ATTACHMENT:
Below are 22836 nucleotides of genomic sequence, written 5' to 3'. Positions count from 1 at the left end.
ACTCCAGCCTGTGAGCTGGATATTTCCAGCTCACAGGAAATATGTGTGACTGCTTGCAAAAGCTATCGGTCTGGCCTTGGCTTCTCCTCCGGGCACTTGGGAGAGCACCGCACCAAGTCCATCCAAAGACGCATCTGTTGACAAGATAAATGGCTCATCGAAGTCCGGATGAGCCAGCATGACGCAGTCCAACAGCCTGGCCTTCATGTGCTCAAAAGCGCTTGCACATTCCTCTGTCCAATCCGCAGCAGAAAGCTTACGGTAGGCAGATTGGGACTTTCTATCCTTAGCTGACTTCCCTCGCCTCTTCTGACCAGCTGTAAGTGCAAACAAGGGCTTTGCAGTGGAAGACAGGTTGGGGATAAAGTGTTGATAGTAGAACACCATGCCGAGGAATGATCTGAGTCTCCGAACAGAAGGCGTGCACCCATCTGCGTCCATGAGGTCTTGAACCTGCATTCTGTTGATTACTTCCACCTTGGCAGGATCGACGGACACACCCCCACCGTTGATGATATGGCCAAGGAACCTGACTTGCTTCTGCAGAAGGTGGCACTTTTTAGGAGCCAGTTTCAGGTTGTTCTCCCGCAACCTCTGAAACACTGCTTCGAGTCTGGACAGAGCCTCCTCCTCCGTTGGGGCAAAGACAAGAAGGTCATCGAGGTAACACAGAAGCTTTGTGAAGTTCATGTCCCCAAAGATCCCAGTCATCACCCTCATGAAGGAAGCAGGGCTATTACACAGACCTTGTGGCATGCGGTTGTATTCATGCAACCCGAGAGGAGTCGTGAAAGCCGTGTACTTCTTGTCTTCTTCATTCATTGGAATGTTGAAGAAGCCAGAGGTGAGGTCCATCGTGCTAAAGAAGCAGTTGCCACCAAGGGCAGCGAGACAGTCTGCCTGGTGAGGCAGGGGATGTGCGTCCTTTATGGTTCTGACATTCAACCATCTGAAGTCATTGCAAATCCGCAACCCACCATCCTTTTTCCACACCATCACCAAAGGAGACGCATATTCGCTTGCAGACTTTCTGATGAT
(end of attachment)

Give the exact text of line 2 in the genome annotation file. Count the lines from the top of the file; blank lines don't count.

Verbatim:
ACTCCAGCCTGTGAGCTGGATATTTCCAGCTCACAGGAAATATGTGTGACTGCTTGCAAAAGCTATCGGTCTGGCCTTGGCTTCTCCTCCGGGCACTTGGGAGAGCACCGCACCAAGTCCATCCAAAGACGCATCTGTTGACAAGATAAATGGCTCATCGAAGTCCGGATGAGCCAGCATGACGCAGTCCAACAGCCTGGCCTTCATGTGCTCAAAAGCGCTTGCACATTCCTCTGTCCAATCCGCAGCAGAAAGCTTACGGTAGGCAGATTGGGACTTTCTATCCTTAGCTGACTTCCCTCGCCTCTTCTGACCAGCTGTAAGTGCAAACAAGGGCTTTGCAGTGGAAGACAGGTTGGGGATAAAGTGTTGATAGTAGAACACCATGCCGAGGAATGATCTGAGTCTCCGAACAGAAGGCGTGCACCCATCTGCGTCCATGAGGTCTTGAACCTGCATTCTGTTGATTACTTCCACCTTGGCAGGATCGACGGACACACCCCCACCGTTGATGATATGGCCAAGGAACCTGACTTGCTTCTGCAGAAGGTGGCACTTTTTAGGAGCCAGTTTCAGGTTGTTCTCCCGCAACCTCTGAAACACTGCTTCGAGTCTGGACAGAGCCTCCTCCTCCGTTGGGGCAAAGACAAGAAGGTCATCGAGGTAACACAGAAGCTTTGTGAAGTTCATGTCCCCAAAGATCCCAGTCATCACCCTCATGAAGGAAGCAGGGCTATTACACAGACCTTGTGGCATGCGGTTGTATTCATGCAACCCGAGAGGAGTCGTGAAAGCCGTGTACTTCTTGTCTTCTTCATTCATTGGAATGTTGAAGAAGCCAGAGGTGAGGTCCATCGTGCTAAAGAAGCAGTTGCCACCAAGGGCAGCGAGACAGTCTGCCTGGTGAGGCAGGGGATGTGCGTCCTTTATGGTTCTGACATTCAACCATCTGAAGTCATTGCAAATCCGCAACCCACCATCCTTTTTCCACACCATCACCAAAGGAGACGCATATTCGCTTGCAGACTTTCTGATGAT